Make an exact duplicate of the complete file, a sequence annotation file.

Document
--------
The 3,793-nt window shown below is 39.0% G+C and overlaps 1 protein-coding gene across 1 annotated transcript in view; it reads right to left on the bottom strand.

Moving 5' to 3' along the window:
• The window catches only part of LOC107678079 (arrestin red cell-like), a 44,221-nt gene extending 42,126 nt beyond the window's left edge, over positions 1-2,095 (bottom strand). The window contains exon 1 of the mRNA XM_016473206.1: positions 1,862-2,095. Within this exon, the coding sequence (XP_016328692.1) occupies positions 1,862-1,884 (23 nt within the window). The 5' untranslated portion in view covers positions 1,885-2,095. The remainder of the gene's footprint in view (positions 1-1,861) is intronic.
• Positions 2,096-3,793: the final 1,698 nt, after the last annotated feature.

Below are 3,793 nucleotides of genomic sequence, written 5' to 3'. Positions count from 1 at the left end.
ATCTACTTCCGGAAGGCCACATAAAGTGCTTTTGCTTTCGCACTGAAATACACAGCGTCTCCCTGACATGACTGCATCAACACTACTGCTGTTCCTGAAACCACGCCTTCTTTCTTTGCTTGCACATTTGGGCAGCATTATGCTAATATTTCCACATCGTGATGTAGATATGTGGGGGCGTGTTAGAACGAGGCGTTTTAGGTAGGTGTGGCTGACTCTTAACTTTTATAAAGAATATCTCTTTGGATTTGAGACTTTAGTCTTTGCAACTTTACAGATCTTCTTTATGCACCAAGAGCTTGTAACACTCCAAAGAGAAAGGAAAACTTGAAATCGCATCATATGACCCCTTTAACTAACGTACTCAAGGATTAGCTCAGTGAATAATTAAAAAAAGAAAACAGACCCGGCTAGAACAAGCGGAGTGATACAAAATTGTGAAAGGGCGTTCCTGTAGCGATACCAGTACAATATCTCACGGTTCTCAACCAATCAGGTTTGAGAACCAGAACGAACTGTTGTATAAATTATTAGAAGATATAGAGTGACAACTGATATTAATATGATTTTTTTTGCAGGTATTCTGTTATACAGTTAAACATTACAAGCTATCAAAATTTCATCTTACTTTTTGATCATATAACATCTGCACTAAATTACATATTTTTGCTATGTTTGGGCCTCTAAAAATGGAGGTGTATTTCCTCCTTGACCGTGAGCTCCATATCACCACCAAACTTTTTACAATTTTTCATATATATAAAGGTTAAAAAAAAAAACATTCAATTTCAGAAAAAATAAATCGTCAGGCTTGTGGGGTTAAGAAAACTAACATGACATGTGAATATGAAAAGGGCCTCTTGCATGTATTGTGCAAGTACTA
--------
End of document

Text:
The 3,793-nt window shown below is 39.0% G+C and overlaps 1 protein-coding gene across 1 annotated transcript in view; it reads right to left on the bottom strand.

Moving 5' to 3' along the window:
• The window catches only part of LOC107678079 (arrestin red cell-like), a 44,221-nt gene extending 42,126 nt beyond the window's left edge, over positions 1-2,095 (bottom strand). The window contains exon 1 of the mRNA XM_016473206.1: positions 1,862-2,095. Within this exon, the coding sequence (XP_016328692.1) occupies positions 1,862-1,884 (23 nt within the window). The 5' untranslated portion in view covers positions 1,885-2,095. The remainder of the gene's footprint in view (positions 1-1,861) is intronic.
• Positions 2,096-3,793: the final 1,698 nt, after the last annotated feature.

Below are 3,793 nucleotides of genomic sequence, written 5' to 3'. Positions count from 1 at the left end.
ATCTACTTCCGGAAGGCCACATAAAGTGCTTTTGCTTTCGCACTGAAATACACAGCGTCTCCCTGACATGACTGCATCAACACTACTGCTGTTCCTGAAACCACGCCTTCTTTCTTTGCTTGCACATTTGGGCAGCATTATGCTAATATTTCCACATCGTGATGTAGATATGTGGGGGCGTGTTAGAACGAGGCGTTTTAGGTAGGTGTGGCTGACTCTTAACTTTTATAAAGAATATCTCTTTGGATTTGAGACTTTAGTCTTTGCAACTTTACAGATCTTCTTTATGCACCAAGAGCTTGTAACACTCCAAAGAGAAAGGAAAACTTGAAATCGCATCATATGACCCCTTTAACTAACGTACTCAAGGATTAGCTCAGTGAATAATTAAAAAAAGAAAACAGACCCGGCTAGAACAAGCGGAGTGATACAAAATTGTGAAAGGGCGTTCCTGTAGCGATACCAGTACAATATCTCACGGTTCTCAACCAATCAGGTTTGAGAACCAGAACGAACTGTTGTATAAATTATTAGAAGATATAGAGTGACAACTGATATTAATATGATTTTTTTTGCAGGTATTCTGTTATACAGTTAAACATTACAAGCTATCAAAATTTCATCTTACTTTTTGATCATATAACATCTGCACTAAATTACATATTTTTGCTATGTTTGGGCCTCTAAAAATGGAGGTGTATTTCCTCCTTGACCGTGAGCTCCATATCACCACCAAACTTTTTACAATTTTTCATATATATAAAGGTTAAAAAAAAAAACATTCAATTTCAGAAAAAATAAATCGTCAGGCTTGTGGGGTTAAGAAAACTAACATGACATGTGAATATGAAAAGGGCCTCTTGCATGTATTGTGCAAGTACTA